You had me on the edge of my seat there,
    looking forward to the next installment. X

    1. Ha ;-) I didn't intend for it to be a "two parter" . . . but it seemed long enough. I carried on writing part two, while the memory was fresh (don't want to be dragging that one up too often) . . So, it shouldn't be too long. Thanks for reading Karl. Take care x

  4. Oh my Lord. You have lived through too much already.

    1. Jeannie . . . Yes, it does feel like several life times ago though. Things will lighten up for a while after the escape ;-) Take care x

  5. I am glad I know that you are alive and well now, cos if it was a story or movie I would be thinking "they can't kill off the main character already, surely!" Wow, and most of us worry about such trivial matters, I need to be thankful for a secure roof over my head and food in the cupboards. When I think of you at 19 with all your wordly possessions in an old rucksack, trying to get to god knows where, no friends or family to call on. It makes me weep.
    Kiwigirl xx

    1. O Kiwigirl, bless your heart. I was foolish in a way, but also desperate and so fearless for the most part . . . although I was afraid that day! . . . I just had a feeling I wasn't gonna die and went on to take plenty more risks (on the journey to France for a start!).
      Me too, I'm thankful to be sitting here feeling safe and settled. I wouldn't dare hitch a ride now, no way. Some nights I do forget to lock up and close the windows though . . . I suppose I just never imagine anything bad happening. Hey, now I've said that, I'm gonna check the doors on my way to bed.
      Thanks for being here Kiwigirl, I hope everything is going well with you, take care. Goodnight x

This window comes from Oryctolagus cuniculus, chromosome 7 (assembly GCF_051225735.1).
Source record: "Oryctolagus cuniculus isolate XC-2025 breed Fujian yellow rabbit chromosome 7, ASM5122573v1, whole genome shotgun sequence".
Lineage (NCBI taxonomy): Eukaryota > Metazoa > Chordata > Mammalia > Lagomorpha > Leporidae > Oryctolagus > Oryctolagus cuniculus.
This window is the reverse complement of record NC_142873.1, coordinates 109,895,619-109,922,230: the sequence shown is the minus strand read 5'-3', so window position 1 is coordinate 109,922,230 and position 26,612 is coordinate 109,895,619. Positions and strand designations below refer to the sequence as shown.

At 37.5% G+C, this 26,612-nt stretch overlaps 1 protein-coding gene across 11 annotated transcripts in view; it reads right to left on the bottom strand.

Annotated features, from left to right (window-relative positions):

6. This is very tough reading for me - the good bit is I know you have come through the other side in the end but flipping heck - no one should have to go through this crap... I'm confused, angry, sad, upset, grateful all at the same time

    1. Hi . . .
      Maybe I should put up a warning with any distressing future episodes . . . I wonder if it would put folk off reading.
      I didn't intend to upset anyone, I'm sorry. It doesn't upset me, I wouldn't write about stuff that still upsets me. It didn't even upset me much at the time . . . I suppose I realised it was a risk, and that's what can happen with risks.
      Ah well, we live and learn eh?
      I'm pleased you're still here Furtheron x

    2. Hey... it is my reaction to bad stuff... says more about my compulsive helping issues than about your writing or the events themselves. You are ok with you - that is good... I'm not that is my issue not yours.

      I'll still read on though this ought to be a book! :-)

    3. Furtheron . . . That's another reason I've left out all the "pre age 15 mess" and the stories in Spain . . . In case I do ever get the amazing opportuntity to write a book.
      Looks like someone got there before me on the "Spanish stories" with 50 shades! I haven't read it and hadn't even heard of it until you mentioned it . . . but the story line sounds familiar. Thanks for reading x

  7. well THAT sounds like fun...

    1. Well I did say in the previous episode that me and fun didn't mix ;-) . . . It does get lighter (on and off). Take care x

  8. Very scary to have the bastard lock you up in the room and take off.I would have been very scared.Im a bigger girl and would have punched him out for you.XoXoXo

    1. I was a bit scared, although I was pretty sure he wouldn't be back. I was just desperate to get out of that room and get on the road . . .
      I'm sure you would've sorted him Bev ;-)

  9. wow.

    Have been following your blog for a while but never commented. Really amazing life story. Need to know what happened next.

    Hope your good.

    Yas x

    1. Hi Yas, I'm glad you're enjoying it . . . there's plenty more where that came from. I've "sketched" the next episode, just needs refining, so it won't be too long.
      Yes, all good here thanks, thanks for reading and commenting too. Take care x

  10. You went through some terrifying stuff.